Since it was Ron who brought up the subject of property taxes, perhaps a good question to ask is how he will reconcile this promise

Grow the tax base in Baltimore, allowing other jurisdictions to keep their money home for infrastructure and education needs.

…with the fact that Baltimore City has a property tax rate over double that of any other jurisdiction in the state, even as it’s decreased slightly over the last few years. Indeed, bringing it back to parity with other jurisdictions would be a major achievement but you can bet your bottom dollar Stephanie Rawlings-Blake would scream bloody murder and demand a state handout to make up the difference. But if I’m looking at property in Baltimore proper vs. suburban tracts, the taxes alone would be discouraging for urban development.

Then again, we know what “solution” the Democrats have in mind, and it involves more from our wallets.

Time for a guilt trip

I manage to somehow forget about this every year, but the Competitive Enterprise Institute reminded me once again that tomorrow is “World Car-Free Day.” (I should remember because I usually get a card or two, have some cake and/or go out to dinner on the same day WCFD is “celebrated.” Yep, 29 again.)

So how did the day which they share with me get selected? Well, like most liberal ideas it comes from Europe, where the date falls within its “European Mobility Week.” Their idea is for “encouraging European cities to promote (public transport, cycling, and walking) and to invest in the new necessary infrastructures.” CEI’s point is that the automobile is among the most liberating inventions ever created, allowing personal transport and freedom of mobility. Try taking a bus to the mall, grocery store, or your place of work on their schedule.

Surprisingly, the state of Maryland (which is led by a notoriously anti-growth, anti-freedom governor in Martin O’Malley) isn’t doing anything special for WCFD, but Montgomery County and the University of Maryland are. Washington, D.C. is also participating, with a mixture of private- and public-sector sponsors. (I’m definitely disappointed in the Washington Nationals’ participation, which makes little sense because they’re playing this week at Philadelphia. Did the players use public transit to get there?)

Certainly if someone wants to participate, well, more power to them. Walking or riding a bicycle presents health benefits, although those can be negated if you don’t follow basic traffic rules (walk outside travel lanes and against traffic but ride a bicycle with traffic. If there’s no dedicated bike lane, bicycles are entitled to the 3 feet of pavement closest to the extreme right-hand shoulder as I recall.) But the idea expressed in the Mobility Week credo is more the true aim of organizers – just read “invest in” as “subsidize” things like bike paths few use or mass transit that not many people ride because it’s not possible to take everyone from their thousands of different origins to thousands of different destinations. Even something which has point A to point B ridership, like Washington’s Metro system, still needs a heavy subsidy to survive.

Again, it all comes down to freedom. Having access to my car makes it possible for me to do my job because I cover a large geographic territory. But it also allows me to drive to a so-called “Smart Growthmeeting where I can say my piece and then come right home to write about it, without having to wait for a bus or traverse dark streets at night for an hour.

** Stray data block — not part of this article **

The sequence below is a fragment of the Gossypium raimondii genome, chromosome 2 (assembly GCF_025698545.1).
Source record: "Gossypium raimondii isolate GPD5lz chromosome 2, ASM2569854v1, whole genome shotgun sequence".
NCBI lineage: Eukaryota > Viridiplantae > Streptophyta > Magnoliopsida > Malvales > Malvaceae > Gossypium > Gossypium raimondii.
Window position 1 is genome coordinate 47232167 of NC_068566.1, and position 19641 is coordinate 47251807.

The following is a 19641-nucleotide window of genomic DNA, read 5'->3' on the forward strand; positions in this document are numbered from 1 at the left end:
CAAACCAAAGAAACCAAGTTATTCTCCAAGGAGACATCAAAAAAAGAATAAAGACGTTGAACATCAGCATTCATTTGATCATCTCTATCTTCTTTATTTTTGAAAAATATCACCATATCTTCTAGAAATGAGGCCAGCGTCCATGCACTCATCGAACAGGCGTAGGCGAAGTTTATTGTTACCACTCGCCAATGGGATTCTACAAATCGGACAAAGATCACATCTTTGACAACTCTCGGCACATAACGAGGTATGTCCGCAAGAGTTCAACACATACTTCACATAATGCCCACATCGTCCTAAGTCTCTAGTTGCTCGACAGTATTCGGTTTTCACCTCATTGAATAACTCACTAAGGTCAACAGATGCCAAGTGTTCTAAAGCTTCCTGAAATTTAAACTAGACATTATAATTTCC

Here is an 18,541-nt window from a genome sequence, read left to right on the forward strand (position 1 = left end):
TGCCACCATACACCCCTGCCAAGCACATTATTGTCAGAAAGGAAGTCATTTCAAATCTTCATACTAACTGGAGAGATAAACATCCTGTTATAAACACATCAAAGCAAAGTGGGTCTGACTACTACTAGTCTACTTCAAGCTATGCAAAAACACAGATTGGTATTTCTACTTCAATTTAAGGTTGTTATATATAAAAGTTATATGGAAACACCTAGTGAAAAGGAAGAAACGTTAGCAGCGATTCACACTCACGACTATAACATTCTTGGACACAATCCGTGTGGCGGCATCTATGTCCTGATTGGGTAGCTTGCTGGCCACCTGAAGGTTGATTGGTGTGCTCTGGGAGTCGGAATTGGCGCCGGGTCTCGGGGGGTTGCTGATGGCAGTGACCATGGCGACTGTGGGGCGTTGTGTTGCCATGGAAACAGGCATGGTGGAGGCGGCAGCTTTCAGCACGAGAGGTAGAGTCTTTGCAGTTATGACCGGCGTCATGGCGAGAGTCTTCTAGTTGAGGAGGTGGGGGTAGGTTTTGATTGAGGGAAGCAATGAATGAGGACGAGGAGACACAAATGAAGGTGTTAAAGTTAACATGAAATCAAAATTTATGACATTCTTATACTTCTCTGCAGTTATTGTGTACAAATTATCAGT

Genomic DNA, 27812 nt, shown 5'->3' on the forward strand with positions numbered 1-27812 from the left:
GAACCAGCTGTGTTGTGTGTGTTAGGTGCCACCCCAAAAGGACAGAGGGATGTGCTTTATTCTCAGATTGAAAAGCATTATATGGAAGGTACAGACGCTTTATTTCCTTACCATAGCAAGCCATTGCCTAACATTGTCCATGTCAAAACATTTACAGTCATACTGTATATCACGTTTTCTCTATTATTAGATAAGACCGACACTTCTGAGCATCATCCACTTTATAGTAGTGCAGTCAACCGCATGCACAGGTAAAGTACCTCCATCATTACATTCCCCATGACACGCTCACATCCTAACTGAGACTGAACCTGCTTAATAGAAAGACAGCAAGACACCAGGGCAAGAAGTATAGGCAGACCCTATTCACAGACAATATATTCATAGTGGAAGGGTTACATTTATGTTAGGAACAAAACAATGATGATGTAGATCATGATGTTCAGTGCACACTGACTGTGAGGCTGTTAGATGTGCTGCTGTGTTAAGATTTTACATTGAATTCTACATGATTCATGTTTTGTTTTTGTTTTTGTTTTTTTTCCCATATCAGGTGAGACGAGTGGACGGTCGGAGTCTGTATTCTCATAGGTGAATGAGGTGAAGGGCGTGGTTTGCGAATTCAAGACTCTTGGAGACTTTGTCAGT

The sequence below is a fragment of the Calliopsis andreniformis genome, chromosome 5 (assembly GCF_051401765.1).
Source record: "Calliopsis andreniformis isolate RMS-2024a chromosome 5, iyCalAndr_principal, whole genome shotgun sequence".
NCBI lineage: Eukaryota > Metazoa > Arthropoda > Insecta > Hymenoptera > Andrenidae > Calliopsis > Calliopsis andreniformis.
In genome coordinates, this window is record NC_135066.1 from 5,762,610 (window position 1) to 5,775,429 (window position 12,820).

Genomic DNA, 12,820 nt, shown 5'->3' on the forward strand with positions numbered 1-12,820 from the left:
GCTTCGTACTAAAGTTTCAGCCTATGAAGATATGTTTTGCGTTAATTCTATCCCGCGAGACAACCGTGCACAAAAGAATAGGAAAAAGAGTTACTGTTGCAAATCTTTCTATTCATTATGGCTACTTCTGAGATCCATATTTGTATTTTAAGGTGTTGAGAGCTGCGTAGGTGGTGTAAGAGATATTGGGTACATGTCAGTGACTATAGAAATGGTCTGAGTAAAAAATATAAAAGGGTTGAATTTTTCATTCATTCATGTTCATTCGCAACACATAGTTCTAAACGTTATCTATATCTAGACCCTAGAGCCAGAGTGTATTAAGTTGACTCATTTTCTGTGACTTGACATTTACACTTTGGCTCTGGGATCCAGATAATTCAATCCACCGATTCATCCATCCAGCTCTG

We already have restrictions on how fast we can travel and what we do within the car, but we still have that opportunity to get up and go where we need to when we want to. Others can be car-free for a day, a week, or even a lifetime, but don’t force me to do the same.

‘Buffett Rule’ = unintended consequences

Really – how dumb does President Obama think we are? He’s playing that old tired class envy card again.

His latest scheme goes like this:

Middle-class families shouldn’t have to pay a higher tax rate than millionaires and billionaires.

So President Obama has proposed the “Buffett Rule,” which would require the wealthiest Americans to pay a tax rate at least as high as the middle class. Republicans are already calling this “class warfare,” and they will fight this plan with everything they have.

Yeah, that will do wonders for investment and job creation. So I don’t call it ‘class warfare’, I call it ‘sheer stupidity.’

Continue reading “‘Buffett Rule’ = unintended consequences”

The federal land grab

Over the past few weeks there’s been a push to place more of the land below our feet under federal control.

Using the lure of potential tourism dollars, Democratic members of Congress from both Maryland and Delaware have submitted bills to set aside land for a national historical park – Maryland’s would honor Harriet Tubman while Delaware’s would encompass a number of the state’s historical sites. In particular, the Delaware lament is that they are the one state without a national park. (Hey, they’re also one of just five states where their state capital isn’t served by an interstate highway either, but I’m not seeing a clamor for something more important like that.)

Certainly there can be a case made that some historical areas are worth seeing and rank among the nation’s top tourist attractions. But the argument can and should be made that, if an area were worth preserving, it would have already been done by now. And, as fellow bloggers in both states point out, what other restrictions will be placed on those who live in areas surrounding the parks? In particular, Ann Corcoran speaks from experience, and as she notes:

I’m not saying economic development is bad.  It’s just that when governments and developers team up to cheat or trick landowners that’s where I object.  Our Founding Fathers would, I am positive, agree with me.

By the way, the strategy is always the same—they dupe those true historic preservation-minded citizens with this “preserving our heritage” mumbo jumbo into being shills for the plan.   What about our heritage of private property rights and limited government?